Once I was given a new date for the surgery, I was ready. I had the Surgery early August. I went to the hospital on my own and got admitted. I didn’t want anyone with me because I’ll be too concerned about the other persons welfare instead of focusing on whats going to happen. So I did it all by myself with the support of all the amazing nurses and surgeons, along with a lovely lady who was having a procedure done for her self. Once I was taken to the theatre, they prepped me and kept the atmosphere light and humorous. Because I was crying, very scared of the outcome once the surgery was all over. The Anesthesiologist and the nurse kept a steady communication with me and asked ‘What would you like most, once the surgery is over?’ My reply was instantaneous. ‘Cheese Burger with fat chunky chips’. They were both surprised as they didn’t expected that answer. Chuckling, the Anesthesiologist seemed to be pleased somewhat. He said ‘That’s one answer I wasn’t expecting!’ I wanted to ask why but I was already going under and was soon in oblivion.

The surgery was suppose to be Four to Five hour surgery but I was in there for over Six hours plus 2 hours in recovery. Boy, was I out of it! Apparently I was vomiting a lot and kept on passing out. I recall few moments here and there when I became conscious. I remember the nurse looking after me all throughout the night as I was in and out of sleep. I had pain on my right sight and I flinched anytime it made contact with the gown or the nurses prodded it. Once the medication slowly wore off, I became more coherent and was very sore. I was terrified that it didn’t go well, I had a colostomy bag and a deep incision. Dr Edi Osagi walked in, more like floated in like an angel. He reassured me the surgery went well and that they got the effected areas and also found more on the right side of my ovary. It was a long surgery and I had no colostomy bag or a big cut along my pelvic. I had Five keyhole surgery and both team, the Endometriosis surgical team and the Colorectal surgical team completed the procedures satisfactorily.

These are the following procedures I had;

  • Laparoscopic radical resection of rectovaginal, pelvic and ovarian endometriosis  Bilateral Ureterolysis
  • Rectal disc resection
  • Cystoscopsy and bilateral ureteric catheterzation

I was in the hospital for four days and was then allowed to go home and recover in my own environment. Once home, I was somewhat immobile and dependent on my parents. Week by week I slowly gained strength and was getting more active. I walked around at a pace and it helped reduce the air in my stomach. I’m not yet 100% but I’m slowly recovering and there has been no complication. I have my 13 weeks check up soon. Furthermore, I’m no longer on Prostrap Injections. It is still wearing off and I’m having some mild pain. If I do too much physical activities, I get very shaky and have to lie down to recover. I’m very nervous once the injection completely wears off. So I’m now currently on week 10 post surgery and I’m keeping my self busy mentally. Doing small workouts to help me build my stamina again.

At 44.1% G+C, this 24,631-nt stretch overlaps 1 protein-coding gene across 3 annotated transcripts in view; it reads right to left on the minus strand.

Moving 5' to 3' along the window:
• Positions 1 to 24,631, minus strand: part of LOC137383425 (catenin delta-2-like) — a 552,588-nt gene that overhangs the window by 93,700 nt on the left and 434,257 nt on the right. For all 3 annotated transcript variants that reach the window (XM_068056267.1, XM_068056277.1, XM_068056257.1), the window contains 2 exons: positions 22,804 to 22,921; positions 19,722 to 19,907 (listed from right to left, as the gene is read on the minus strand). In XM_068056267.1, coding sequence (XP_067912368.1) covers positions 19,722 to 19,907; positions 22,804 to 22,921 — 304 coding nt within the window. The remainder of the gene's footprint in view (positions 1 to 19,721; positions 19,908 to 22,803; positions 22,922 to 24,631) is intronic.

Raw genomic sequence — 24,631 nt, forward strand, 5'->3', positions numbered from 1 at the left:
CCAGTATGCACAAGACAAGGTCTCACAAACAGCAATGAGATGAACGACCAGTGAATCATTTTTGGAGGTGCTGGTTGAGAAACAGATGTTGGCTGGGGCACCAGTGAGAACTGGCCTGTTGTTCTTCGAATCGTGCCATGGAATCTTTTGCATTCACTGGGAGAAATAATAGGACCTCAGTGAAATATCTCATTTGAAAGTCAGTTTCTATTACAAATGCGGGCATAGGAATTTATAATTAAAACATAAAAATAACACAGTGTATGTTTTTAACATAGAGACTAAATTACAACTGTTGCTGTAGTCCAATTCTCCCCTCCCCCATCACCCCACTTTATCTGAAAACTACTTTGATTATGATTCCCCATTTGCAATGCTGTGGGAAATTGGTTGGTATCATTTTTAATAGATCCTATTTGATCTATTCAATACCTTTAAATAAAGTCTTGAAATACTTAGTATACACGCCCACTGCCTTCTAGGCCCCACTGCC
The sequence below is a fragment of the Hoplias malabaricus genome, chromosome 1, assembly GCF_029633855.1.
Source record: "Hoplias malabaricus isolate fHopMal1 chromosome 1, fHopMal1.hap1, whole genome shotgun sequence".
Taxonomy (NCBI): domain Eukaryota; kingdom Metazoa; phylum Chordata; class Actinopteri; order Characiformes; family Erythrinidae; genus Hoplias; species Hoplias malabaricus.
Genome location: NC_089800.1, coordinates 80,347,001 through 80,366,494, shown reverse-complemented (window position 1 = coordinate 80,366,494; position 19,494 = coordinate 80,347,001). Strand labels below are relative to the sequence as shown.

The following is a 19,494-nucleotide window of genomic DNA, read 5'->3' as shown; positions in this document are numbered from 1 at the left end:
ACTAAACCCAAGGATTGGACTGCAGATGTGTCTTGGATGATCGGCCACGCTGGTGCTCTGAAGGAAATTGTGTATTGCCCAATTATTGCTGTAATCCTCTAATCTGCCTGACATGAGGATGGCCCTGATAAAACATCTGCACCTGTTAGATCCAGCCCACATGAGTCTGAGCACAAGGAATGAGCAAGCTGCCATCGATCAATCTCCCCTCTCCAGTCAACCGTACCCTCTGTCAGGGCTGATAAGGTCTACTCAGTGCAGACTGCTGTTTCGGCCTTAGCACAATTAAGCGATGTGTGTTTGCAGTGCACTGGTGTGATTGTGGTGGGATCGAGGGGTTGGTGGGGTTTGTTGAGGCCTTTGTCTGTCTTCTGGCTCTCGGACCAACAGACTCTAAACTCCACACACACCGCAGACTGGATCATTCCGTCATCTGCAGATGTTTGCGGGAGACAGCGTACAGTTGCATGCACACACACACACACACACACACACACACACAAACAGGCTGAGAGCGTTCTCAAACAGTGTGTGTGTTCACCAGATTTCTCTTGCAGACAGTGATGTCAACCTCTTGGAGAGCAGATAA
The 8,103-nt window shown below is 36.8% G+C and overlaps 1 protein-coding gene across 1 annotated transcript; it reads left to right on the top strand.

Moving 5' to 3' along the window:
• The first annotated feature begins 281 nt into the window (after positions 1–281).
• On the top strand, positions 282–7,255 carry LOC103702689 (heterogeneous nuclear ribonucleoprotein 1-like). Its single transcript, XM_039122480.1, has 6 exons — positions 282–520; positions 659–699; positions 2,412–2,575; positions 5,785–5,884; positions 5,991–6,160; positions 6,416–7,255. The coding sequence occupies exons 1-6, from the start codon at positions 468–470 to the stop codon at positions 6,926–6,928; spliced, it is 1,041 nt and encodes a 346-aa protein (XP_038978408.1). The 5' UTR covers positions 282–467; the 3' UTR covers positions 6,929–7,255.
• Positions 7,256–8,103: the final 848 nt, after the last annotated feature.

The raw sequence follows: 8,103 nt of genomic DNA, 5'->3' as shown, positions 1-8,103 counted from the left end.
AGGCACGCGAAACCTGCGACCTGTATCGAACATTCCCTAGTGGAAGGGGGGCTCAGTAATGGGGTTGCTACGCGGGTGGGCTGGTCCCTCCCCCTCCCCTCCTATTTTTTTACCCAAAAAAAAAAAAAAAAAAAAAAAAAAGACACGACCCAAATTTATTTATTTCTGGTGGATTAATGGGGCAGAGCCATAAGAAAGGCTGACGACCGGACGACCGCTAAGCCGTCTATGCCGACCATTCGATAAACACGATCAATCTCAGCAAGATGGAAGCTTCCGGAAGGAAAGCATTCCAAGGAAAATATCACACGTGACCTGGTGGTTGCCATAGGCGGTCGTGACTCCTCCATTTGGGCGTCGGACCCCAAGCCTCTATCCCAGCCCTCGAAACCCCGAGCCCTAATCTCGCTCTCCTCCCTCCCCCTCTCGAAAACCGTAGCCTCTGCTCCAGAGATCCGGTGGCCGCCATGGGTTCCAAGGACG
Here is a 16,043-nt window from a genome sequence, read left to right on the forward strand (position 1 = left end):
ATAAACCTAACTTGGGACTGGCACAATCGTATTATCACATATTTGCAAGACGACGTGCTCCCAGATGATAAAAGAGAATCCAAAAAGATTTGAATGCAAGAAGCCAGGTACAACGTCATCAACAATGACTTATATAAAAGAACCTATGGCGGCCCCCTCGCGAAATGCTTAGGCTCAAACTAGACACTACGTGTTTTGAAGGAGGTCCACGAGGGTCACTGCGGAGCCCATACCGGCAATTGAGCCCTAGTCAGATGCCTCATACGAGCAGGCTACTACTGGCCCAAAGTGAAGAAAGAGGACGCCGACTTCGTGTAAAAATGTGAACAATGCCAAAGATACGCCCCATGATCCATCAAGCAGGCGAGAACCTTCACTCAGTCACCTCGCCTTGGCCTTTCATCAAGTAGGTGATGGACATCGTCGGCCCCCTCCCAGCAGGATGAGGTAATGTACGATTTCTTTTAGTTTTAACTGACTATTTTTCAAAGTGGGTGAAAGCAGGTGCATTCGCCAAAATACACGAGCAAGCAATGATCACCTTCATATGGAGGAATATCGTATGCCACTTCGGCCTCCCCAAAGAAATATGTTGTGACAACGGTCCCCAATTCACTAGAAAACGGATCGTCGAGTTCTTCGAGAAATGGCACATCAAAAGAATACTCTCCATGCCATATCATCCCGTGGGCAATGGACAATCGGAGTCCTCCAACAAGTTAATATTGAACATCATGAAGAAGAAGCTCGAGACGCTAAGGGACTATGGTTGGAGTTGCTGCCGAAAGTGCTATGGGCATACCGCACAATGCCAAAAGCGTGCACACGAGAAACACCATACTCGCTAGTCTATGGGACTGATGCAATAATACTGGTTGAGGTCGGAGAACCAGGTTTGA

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The help from my parents, brothers, my cousin Rhea and my friends Donna, Selina, Wes and Chloe (who also had Endo) have been so wonderful. Seeing me through the most difficult time of my life has been so hard on my family. Yet they have been positive and caring throughout it all.

My friend Amy has been such a strength. Amy has been with me from the beginning and has took the time to learn all about Endometriosis. She went to the Endo Awareness charity event and gained a lot of knowledge. She was in awe of all the ailments mentioned and linked them to my conditions, it all fell into place for her that yes I had endo and all the grief I was going through wasn’t phantom. She’s been so wonderful in keeping me company, sane, active, taking me outside and both of us cooking together has been so much fun. Also watching films after films and having a marathon of Friends episodes, which we both love. Thank you Amy for being such an amazing friend and simply being here for me. I love you.

Now I’m hoping and looking forward to being happier and healthier. Unfortunately, in the future my fertility will be a challenge or I may not have children. It makes me sad but I’m O.K with it for now. I’m so grateful to Dr Edi Osagi, Linda Green and their team, along with the Colorectal Team. Both team working so hard and reassuring me that I’m was in good hands and for telling me that they are the best!!

I’ve learnt a lot about myself from this Disease. Mentally, I’m more stronger and having my faith in my religion and my people who have been with me has been a blessing.

I wanted to share my story in hope that it’ll help women. If you have abnormal pelvic pain, cramps on your legs , abnormal bloating, hemorrhaging, chronic fatigue or ovarian cysts; seek your doctor and don’t be silent about it. Many women go through the pain because they are told it’s a ‘women problem’ and go undiagnosed. I was very lucky to have been to referred to Dr Edi Osagie at St Mary’s Hospital in Manchester.

If you have any questions, feel free to ask me and I hope this helps in knowing that you are not alone.

Mumtaz xx